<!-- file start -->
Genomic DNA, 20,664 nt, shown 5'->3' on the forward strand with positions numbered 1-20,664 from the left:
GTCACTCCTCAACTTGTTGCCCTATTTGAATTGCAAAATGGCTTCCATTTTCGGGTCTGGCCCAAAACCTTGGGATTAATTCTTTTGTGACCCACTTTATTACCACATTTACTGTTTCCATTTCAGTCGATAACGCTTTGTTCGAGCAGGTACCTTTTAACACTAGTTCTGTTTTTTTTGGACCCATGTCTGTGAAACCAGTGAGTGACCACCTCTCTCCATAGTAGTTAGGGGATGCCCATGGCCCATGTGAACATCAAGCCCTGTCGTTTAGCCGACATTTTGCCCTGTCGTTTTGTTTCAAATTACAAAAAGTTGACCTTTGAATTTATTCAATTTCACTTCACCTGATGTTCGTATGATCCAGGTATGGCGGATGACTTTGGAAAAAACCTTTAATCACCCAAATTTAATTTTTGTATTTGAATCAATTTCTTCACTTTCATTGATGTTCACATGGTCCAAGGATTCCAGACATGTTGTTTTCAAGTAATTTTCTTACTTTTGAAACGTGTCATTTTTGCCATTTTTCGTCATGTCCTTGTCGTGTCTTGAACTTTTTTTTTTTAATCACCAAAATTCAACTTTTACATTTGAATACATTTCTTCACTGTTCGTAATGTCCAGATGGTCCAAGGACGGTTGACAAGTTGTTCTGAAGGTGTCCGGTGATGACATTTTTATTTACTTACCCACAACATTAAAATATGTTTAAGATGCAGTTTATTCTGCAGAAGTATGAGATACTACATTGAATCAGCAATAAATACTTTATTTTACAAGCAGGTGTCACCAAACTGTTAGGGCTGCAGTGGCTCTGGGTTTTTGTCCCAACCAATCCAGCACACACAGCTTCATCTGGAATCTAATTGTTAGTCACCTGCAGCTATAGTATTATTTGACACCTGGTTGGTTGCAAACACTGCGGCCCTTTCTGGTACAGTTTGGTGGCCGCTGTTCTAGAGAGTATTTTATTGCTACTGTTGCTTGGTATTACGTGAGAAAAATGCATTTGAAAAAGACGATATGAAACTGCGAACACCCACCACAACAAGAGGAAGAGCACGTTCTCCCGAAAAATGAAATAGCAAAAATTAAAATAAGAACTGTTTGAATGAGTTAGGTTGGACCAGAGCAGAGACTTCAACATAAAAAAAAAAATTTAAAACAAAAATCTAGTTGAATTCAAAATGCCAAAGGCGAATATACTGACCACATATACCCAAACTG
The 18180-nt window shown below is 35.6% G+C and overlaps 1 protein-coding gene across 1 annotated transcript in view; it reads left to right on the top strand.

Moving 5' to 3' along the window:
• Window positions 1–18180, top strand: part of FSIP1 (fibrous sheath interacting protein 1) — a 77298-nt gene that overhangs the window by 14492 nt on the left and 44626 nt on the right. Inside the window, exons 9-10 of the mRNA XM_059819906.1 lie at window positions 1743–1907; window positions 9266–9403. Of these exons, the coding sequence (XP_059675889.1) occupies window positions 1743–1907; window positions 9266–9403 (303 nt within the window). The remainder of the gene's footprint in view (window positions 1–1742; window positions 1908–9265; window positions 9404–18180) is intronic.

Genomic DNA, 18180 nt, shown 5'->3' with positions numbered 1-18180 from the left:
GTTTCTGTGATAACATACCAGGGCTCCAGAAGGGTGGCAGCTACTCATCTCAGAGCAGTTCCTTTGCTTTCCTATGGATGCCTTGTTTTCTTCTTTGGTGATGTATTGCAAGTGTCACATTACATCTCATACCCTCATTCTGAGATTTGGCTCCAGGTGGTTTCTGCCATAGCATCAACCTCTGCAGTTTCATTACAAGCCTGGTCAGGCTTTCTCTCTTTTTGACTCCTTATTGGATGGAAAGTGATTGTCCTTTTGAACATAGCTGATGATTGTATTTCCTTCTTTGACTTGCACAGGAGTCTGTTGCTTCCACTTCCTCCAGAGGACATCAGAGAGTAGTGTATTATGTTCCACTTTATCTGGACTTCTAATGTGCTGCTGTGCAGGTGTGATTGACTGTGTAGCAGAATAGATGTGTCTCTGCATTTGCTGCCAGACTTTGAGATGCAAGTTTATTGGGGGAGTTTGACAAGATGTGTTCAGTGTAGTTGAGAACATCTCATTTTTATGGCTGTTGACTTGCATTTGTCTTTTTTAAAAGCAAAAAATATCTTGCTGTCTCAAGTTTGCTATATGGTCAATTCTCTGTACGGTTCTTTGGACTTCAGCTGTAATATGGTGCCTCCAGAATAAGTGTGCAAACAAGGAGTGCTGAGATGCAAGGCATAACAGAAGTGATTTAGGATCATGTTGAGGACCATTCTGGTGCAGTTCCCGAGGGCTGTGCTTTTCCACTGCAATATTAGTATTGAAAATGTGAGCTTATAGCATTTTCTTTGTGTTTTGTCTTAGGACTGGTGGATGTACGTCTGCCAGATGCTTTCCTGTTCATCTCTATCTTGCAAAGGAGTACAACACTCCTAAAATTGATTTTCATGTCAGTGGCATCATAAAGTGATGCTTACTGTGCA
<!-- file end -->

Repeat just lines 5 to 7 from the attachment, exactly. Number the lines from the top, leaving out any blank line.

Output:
• Window positions 1–18180, top strand: part of FSIP1 (fibrous sheath interacting protein 1) — a 77298-nt gene that overhangs the window by 14492 nt on the left and 44626 nt on the right. Inside the window, exons 9-10 of the mRNA XM_059819906.1 lie at window positions 1743–1907; window positions 9266–9403. Of these exons, the coding sequence (XP_059675889.1) occupies window positions 1743–1907; window positions 9266–9403 (303 nt within the window). The remainder of the gene's footprint in view (window positions 1–1742; window positions 1908–9265; window positions 9404–18180) is intronic.

Genomic DNA, 18180 nt, shown 5'->3' with positions numbered 1-18180 from the left:
GTTTCTGTGATAACATACCAGGGCTCCAGAAGGGTGGCAGCTACTCATCTCAGAGCAGTTCCTTTGCTTTCCTATGGATGCCTTGTTTTCTTCTTTGGTGATGTATTGCAAGTGTCACATTACATCTCATACCCTCATTCTGAGATTTGGCTCCAGGTGGTTTCTGCCATAGCATCAACCTCTGCAGTTTCATTACAAGCCTGGTCAGGCTTTCTCTCTTTTTGACTCCTTATTGGATGGAAAGTGATTGTCCTTTTGAACATAGCTGATGATTGTATTTCCTTCTTTGACTTGCACAGGAGTCTGTTGCTTCCACTTCCTCCAGAGGACATCAGAGAGTAGTGTATTATGTTCCACTTTATCTGGACTTCTAATGTGCTGCTGTGCAGGTGTGATTGACTGTGTAGCAGAATAGATGTGTCTCTGCATTTGCTGCCAGACTTTGAGATGCAAGTTTATTGGGGGAGTTTGACAAGATGTGTTCAGTGTAGTTGAGAACATCTCATTTTTATGGCTGTTGACTTGCATTTGTCTTTTTTAAAAGCAAAAAATATCTTGCTGTCTCAAGTTTGCTATATGGTCAATTCTCTGTACGGTTCTTTGGACTTCAGCTGTAATATGGTGCCTCCAGAATAAGTGTGCAAACAAGGAGTGCTGAGATGCAAGGCATAACAGAAGTGATTTAGGATCATGTTGAGGACCATTCTGGTGCAGTTCCCGAGGGCTGTGCTTTTCCACTGCAATATTAGTATTGAAAATGTGAGCTTATAGCATTTTCTTTGTGTTTTGTCTTAGGACTGGTGGATGTACGTCTGCCAGATGCTTTCCTGTTCATCTCTATCTTGCAAAGGAGTACAACACTCCTAAAATTGATTTTCATGTCAGTGGCATCATAAAGTGATGCTTACTGTGCA